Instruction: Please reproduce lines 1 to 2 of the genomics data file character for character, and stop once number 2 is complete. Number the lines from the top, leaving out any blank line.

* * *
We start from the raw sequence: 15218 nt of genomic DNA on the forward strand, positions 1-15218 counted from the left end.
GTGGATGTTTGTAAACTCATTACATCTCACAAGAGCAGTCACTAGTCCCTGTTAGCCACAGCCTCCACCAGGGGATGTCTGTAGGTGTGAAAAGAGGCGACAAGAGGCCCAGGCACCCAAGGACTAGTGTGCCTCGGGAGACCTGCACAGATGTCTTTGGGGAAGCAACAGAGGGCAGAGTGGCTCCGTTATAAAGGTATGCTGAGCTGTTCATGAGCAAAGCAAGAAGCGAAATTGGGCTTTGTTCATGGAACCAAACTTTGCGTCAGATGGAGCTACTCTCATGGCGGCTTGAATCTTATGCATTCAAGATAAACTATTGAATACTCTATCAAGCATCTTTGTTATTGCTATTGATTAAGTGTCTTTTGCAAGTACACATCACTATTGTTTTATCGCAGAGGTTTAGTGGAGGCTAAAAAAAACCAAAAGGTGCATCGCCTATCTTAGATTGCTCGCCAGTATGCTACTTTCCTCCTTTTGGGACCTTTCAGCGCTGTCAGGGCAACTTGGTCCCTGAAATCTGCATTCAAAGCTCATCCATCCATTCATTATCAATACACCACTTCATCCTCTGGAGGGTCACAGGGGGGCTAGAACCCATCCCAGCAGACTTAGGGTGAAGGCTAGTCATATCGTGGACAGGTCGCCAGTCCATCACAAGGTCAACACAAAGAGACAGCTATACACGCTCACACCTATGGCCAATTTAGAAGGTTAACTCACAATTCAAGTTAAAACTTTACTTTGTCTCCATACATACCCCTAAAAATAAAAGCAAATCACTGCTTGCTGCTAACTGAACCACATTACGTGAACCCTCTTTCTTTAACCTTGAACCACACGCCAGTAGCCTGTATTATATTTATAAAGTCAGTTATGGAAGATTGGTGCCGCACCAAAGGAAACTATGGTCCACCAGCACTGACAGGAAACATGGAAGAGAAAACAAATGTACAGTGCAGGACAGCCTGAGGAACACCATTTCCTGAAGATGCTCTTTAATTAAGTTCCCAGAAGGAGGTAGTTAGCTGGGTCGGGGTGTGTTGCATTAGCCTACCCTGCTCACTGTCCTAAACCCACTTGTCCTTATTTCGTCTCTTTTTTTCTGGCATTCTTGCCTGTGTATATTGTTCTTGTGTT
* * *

We start from the raw sequence: 15218 nt of genomic DNA on the forward strand, positions 1-15218 counted from the left end.
GTGGATGTTTGTAAACTCATTACATCTCACAAGAGCAGTCACTAGTCCCTGTTAGCCACAGCCTCCACCAGGGGATGTCTGTAGGTGTGAAAAGAGGCGACAAGAGGCCCAGGCACCCAAGGACTAGTGTGCCTCGGGAGACCTGCACAGATGTCTTTGGGGAAGCAACAGAGGGCAGAGTGGCTCCGTTATAAAGGTATGCTGAGCTGTTCATGAGCAAAGCAAGAAGCGAAATTGGGCTTTGTTCATGGAACCAAACTTTGCGTCAGATGGAGCTACTCTCATGGCGGCTTGAATCTTATGCATTCAAGATAAACTATTGAATACTCTATCAAGCATCTTTGTTATTGCTATTGATTAAGTGTCTTTTGCAAGTACACATCACTATTGTTTTATCGCAGAGGTTTAGTGGAGGCTAAAAAAAACCAAAAGGTGCATCGCCTATCTTAGATTGCTCGCCAGTATGCTACTTTCCTCCTTTTGGGACCTTTCAGCGCTGTCAGGGCAACTTGGTCCCTGAAATCTGCATTCAAAGCTCATCCATCCATTCATTATCAATACACCACTTCATCCTCTGGAGGGTCACAGGGGGGCTAGAACCCATCCCAGCAGACTTAGGGTGAAGGCTAGTCATATCGTGGACAGGTCGCCAGTCCATCACAAGGTCAACACAAAGAGACAGCTATACACGCTCACACCTATGGCCAATTTAGAAGGTTAACTCACAATTCAAGTTAAAACTTTACTTTGTCTCCATACATACCCCTAAAAATAAAAGCAAATCACTGCTTGCTGCTAACTGAACCACATTACGTGAACCCTCTTTCTTTAACCTTGAACCACACGCCAGTAGCCTGTATTATATTTATAAAGTCAGTTATGGAAGATTGGTGCCGCACCAAAGGAAACTATGGTCCACCAGCACTGACAGGAAACATGGAAGAGAAAACAAATGTACAGTGCAGGACAGCCTGAGGAACACCATTTCCTGAAGATGCTCTTTAATTAAGTTCCCAGAAGGAGGTAGTTAGCTGGGTCGGGGTGTGTTGCATTAGCCTACCCTGCTCACTGTCCTAAACCCACTTGTCCTTATTTCGTCTCTTTTTTTCTGGCATTCTTGCCTGTGTATATTGTTCTTGTGTT